Negotiation touches every part of our lives. Relationships in business and in our personal lives are negotiated. And the skills to do it effectively can often mean the difference between getting what you want or losing out. You don’t get what you deserve, you get what you negotiate!
In the third section of the book, How to be a Great Negotiator, written by property economist, investor and developer Neville Berkowitz, we discuss and analyse the many different nonverbal, “body language” signals others give us during a negotiation, as well as how our bodies are communicating with the other party.
(Courtesy of PersonalEmpowerment.co)
A person’s face turning pink or red usually indicates an emotional response such as excitement, embarrassment, or anger. But it can also indicate a serious physical or health problem occurring. A person’s face turning pale or white may indicate shock or surprise; and it may indicate a physical or health problem too.
Touching the cheek with the fingers or both hands flat often indicates shock, dismay, or horrified surprise.
Chewing the inside of a cheek shows uncertainty and nervousness. Pushing the tongue against the inside of the cheek denotes preoccupation or pensive thought.
The cheeks blown out with a forceful exhalation indicate exasperation and uncertainty, or perhaps relief after a lucky break or escape.
Red cheeks often indicate embarrassment, humiliation, or, perhaps, anger.
Lips, the opening of the mouth and the vehicle for speech, often signal what a person is thinking but not saying. The natural relaxed position of the lips indicates that the person is calm and relaxed.
When the lips are parted slightly, the person may want to speak or have something to say.
Slightly parted lips, especially if licked by the tongue, can be a strong flirting signal, especially if good eye contact is made simultaneously.
Lips moving slightly in the shape of words may indicate an urgent desire to speak, or that the listener may be following the other party so intently that they are unconsciously repeating their words.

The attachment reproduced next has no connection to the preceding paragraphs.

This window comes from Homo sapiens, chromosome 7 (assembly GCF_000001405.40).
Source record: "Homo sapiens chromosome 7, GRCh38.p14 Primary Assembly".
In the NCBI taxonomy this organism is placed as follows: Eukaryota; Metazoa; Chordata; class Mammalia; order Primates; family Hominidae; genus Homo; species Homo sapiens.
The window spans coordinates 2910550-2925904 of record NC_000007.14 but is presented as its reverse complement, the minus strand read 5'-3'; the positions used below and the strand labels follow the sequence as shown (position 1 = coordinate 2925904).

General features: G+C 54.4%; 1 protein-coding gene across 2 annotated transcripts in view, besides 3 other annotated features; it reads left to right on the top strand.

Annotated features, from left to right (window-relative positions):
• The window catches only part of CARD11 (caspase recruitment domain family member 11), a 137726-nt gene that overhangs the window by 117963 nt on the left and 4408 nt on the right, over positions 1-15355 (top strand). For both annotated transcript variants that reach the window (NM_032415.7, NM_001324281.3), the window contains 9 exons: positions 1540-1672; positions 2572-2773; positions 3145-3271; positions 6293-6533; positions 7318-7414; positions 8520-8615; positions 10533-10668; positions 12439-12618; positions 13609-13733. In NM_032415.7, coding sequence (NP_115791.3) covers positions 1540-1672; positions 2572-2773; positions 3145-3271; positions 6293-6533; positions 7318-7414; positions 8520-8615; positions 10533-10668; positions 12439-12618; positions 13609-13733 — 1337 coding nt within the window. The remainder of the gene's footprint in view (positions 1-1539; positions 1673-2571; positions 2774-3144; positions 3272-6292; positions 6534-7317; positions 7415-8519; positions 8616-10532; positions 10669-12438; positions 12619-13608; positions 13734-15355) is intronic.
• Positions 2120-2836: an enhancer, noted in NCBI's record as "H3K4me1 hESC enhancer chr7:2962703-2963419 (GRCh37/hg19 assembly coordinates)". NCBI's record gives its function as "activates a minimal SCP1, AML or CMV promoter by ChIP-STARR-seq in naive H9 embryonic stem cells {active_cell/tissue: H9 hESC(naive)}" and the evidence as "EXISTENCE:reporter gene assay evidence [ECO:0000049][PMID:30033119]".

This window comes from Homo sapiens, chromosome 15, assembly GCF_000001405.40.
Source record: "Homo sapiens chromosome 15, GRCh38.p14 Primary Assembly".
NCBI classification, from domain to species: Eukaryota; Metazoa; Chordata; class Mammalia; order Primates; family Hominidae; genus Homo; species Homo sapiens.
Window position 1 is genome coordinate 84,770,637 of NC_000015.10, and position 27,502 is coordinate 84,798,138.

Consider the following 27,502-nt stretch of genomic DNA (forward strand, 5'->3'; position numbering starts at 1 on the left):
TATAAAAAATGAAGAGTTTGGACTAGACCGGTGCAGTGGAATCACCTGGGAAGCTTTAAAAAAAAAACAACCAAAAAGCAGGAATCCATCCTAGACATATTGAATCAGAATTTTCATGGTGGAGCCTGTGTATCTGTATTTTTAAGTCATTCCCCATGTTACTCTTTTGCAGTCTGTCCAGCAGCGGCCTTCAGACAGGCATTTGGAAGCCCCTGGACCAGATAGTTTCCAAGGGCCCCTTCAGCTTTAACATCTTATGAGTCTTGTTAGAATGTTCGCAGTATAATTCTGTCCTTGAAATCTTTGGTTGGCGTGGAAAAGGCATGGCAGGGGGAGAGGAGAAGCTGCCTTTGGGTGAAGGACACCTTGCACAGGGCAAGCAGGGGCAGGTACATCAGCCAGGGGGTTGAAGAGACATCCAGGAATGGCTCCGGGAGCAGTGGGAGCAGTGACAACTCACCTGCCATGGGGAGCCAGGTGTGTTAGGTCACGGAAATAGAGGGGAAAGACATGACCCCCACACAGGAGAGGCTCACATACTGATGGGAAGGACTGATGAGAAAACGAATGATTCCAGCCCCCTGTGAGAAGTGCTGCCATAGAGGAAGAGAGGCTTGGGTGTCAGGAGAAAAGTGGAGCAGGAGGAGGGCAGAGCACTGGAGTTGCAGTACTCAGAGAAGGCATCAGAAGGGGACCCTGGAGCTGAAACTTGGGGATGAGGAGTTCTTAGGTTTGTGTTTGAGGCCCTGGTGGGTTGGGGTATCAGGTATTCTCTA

Lips closed and moving up and down, the bottom lip sucked in, or the chewing or biting of the lips generally indicate nervousness, agitation, apprehension, or fear.
Rolling of the lips in a “smoothing-the-lipstick” gesture, can be a signal from a woman that she wants to appear attractive or else she may really just be smoothing out her lipstick. However, if this gesture is accompanied by a lowering of eyebrows, it more likely shows uncertainty or disapproval.
Lips squeezed shut and flat express tension, frustration, or disapproval, or a repressed desire to say something.
Lips sucked in, known as pursed lips, express tension, annoyance, frustration, and disapproval, as in “I’m not swallowing that!” Pursed lips also indicate that one may be “biting his or her tongue” to avoid verbal expression of difficult or unpleasant feelings.
Puckered lips, when not made in a kissing gesture, indicate thoughts of doubt and uncertainty, or reflect an effort to figure something out or come to a decision – even more so if an index finger touches the puckered lip.
The top lip protruding over the bottom lip, with or without the bottom lip being bitten by the lower teeth, indicates a feeling of guilt, being caught out, or put on the spot.
The bottom lip protruding over the top lip indicates an ambivalence or uncertainty that one is reluctant or unwilling to express.
The bottom lip jutting out in a pout indicates childish petulance at not getting what one wants.
A twitch in the corner of the mouth shows negative thoughts of disbelief and expresses a passive form of cynicism.
The corners of the mouth turned upward could be the beginning of a smile of pleasure, happiness, or amusement.
The corners of the mouth pinched or flattened express tension or a grimace of dissatisfaction.
The corners of the mouth turned down denote unhappiness, disapproval, sadness, or a sense of being burdened.